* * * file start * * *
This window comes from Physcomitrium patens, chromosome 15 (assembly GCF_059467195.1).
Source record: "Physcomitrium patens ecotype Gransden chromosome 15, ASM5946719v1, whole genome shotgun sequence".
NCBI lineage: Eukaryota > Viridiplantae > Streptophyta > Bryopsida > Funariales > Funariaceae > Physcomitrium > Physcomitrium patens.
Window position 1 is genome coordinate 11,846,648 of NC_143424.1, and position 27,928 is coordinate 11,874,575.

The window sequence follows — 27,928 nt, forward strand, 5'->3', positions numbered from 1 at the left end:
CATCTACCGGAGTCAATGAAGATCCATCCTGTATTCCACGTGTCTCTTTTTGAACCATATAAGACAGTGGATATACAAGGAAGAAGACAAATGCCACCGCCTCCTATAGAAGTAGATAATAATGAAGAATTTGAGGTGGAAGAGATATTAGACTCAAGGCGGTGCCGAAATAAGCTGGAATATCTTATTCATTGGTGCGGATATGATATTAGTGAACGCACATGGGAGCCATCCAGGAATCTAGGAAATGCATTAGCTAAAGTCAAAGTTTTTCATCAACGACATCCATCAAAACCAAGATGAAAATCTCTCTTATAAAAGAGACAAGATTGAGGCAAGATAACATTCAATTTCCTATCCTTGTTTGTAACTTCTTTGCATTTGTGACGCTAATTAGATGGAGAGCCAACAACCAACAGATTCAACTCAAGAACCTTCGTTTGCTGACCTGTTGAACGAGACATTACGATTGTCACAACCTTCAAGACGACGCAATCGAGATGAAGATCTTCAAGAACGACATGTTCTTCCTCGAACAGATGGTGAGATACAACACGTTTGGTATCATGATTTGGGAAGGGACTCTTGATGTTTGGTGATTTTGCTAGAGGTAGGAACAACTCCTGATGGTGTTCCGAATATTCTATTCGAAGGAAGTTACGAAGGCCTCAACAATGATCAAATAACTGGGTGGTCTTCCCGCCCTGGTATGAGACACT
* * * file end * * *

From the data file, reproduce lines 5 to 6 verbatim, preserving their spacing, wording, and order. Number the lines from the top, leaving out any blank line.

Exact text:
The window sequence follows — 27,928 nt, forward strand, 5'->3', positions numbered from 1 at the left end:
CATCTACCGGAGTCAATGAAGATCCATCCTGTATTCCACGTGTCTCTTTTTGAACCATATAAGACAGTGGATATACAAGGAAGAAGACAAATGCCACCGCCTCCTATAGAAGTAGATAATAATGAAGAATTTGAGGTGGAAGAGATATTAGACTCAAGGCGGTGCCGAAATAAGCTGGAATATCTTATTCATTGGTGCGGATATGATATTAGTGAACGCACATGGGAGCCATCCAGGAATCTAGGAAATGCATTAGCTAAAGTCAAAGTTTTTCATCAACGACATCCATCAAAACCAAGATGAAAATCTCTCTTATAAAAGAGACAAGATTGAGGCAAGATAACATTCAATTTCCTATCCTTGTTTGTAACTTCTTTGCATTTGTGACGCTAATTAGATGGAGAGCCAACAACCAACAGATTCAACTCAAGAACCTTCGTTTGCTGACCTGTTGAACGAGACATTACGATTGTCACAACCTTCAAGACGACGCAATCGAGATGAAGATCTTCAAGAACGACATGTTCTTCCTCGAACAGATGGTGAGATACAACACGTTTGGTATCATGATTTGGGAAGGGACTCTTGATGTTTGGTGATTTTGCTAGAGGTAGGAACAACTCCTGATGGTGTTCCGAATATTCTATTCGAAGGAAGTTACGAAGGCCTCAACAATGATCAAATAACTGGGTGGTCTTCCCGCCCTGGTATGAGACACT